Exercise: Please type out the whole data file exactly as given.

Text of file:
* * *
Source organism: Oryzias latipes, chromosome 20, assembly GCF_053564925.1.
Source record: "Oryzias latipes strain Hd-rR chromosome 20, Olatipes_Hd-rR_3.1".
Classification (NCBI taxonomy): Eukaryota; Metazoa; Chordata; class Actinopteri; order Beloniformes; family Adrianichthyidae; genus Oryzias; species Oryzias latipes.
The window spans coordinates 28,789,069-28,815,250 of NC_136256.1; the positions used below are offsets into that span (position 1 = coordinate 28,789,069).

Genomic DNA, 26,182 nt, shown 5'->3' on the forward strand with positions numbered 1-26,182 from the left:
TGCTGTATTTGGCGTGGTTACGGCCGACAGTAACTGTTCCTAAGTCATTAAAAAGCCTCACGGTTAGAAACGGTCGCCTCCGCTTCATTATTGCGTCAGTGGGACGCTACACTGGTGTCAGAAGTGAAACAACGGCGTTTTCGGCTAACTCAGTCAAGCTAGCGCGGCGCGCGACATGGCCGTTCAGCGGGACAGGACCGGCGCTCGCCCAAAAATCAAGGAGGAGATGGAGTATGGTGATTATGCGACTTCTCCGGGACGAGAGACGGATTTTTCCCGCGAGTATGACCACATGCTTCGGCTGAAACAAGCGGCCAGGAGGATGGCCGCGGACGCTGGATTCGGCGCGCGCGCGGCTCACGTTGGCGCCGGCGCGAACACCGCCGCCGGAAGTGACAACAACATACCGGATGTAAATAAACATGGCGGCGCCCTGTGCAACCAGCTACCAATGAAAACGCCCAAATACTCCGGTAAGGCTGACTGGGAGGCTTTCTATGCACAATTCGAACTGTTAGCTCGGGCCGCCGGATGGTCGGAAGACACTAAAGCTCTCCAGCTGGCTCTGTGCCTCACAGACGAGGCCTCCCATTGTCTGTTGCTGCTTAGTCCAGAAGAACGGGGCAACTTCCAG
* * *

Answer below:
Source organism: Oryzias latipes, chromosome 20, assembly GCF_053564925.1.
Source record: "Oryzias latipes strain Hd-rR chromosome 20, Olatipes_Hd-rR_3.1".
Classification (NCBI taxonomy): Eukaryota; Metazoa; Chordata; class Actinopteri; order Beloniformes; family Adrianichthyidae; genus Oryzias; species Oryzias latipes.
The window spans coordinates 28,789,069-28,815,250 of NC_136256.1; the positions used below are offsets into that span (position 1 = coordinate 28,789,069).

Genomic DNA, 26,182 nt, shown 5'->3' on the forward strand with positions numbered 1-26,182 from the left:
TGCTGTATTTGGCGTGGTTACGGCCGACAGTAACTGTTCCTAAGTCATTAAAAAGCCTCACGGTTAGAAACGGTCGCCTCCGCTTCATTATTGCGTCAGTGGGACGCTACACTGGTGTCAGAAGTGAAACAACGGCGTTTTCGGCTAACTCAGTCAAGCTAGCGCGGCGCGCGACATGGCCGTTCAGCGGGACAGGACCGGCGCTCGCCCAAAAATCAAGGAGGAGATGGAGTATGGTGATTATGCGACTTCTCCGGGACGAGAGACGGATTTTTCCCGCGAGTATGACCACATGCTTCGGCTGAAACAAGCGGCCAGGAGGATGGCCGCGGACGCTGGATTCGGCGCGCGCGCGGCTCACGTTGGCGCCGGCGCGAACACCGCCGCCGGAAGTGACAACAACATACCGGATGTAAATAAACATGGCGGCGCCCTGTGCAACCAGCTACCAATGAAAACGCCCAAATACTCCGGTAAGGCTGACTGGGAGGCTTTCTATGCACAATTCGAACTGTTAGCTCGGGCCGCCGGATGGTCGGAAGACACTAAAGCTCTCCAGCTGGCTCTGTGCCTCACAGACGAGGCCTCCCATTGTCTGTTGCTGCTTAGTCCAGAAGAACGGGGCAACTTCCAG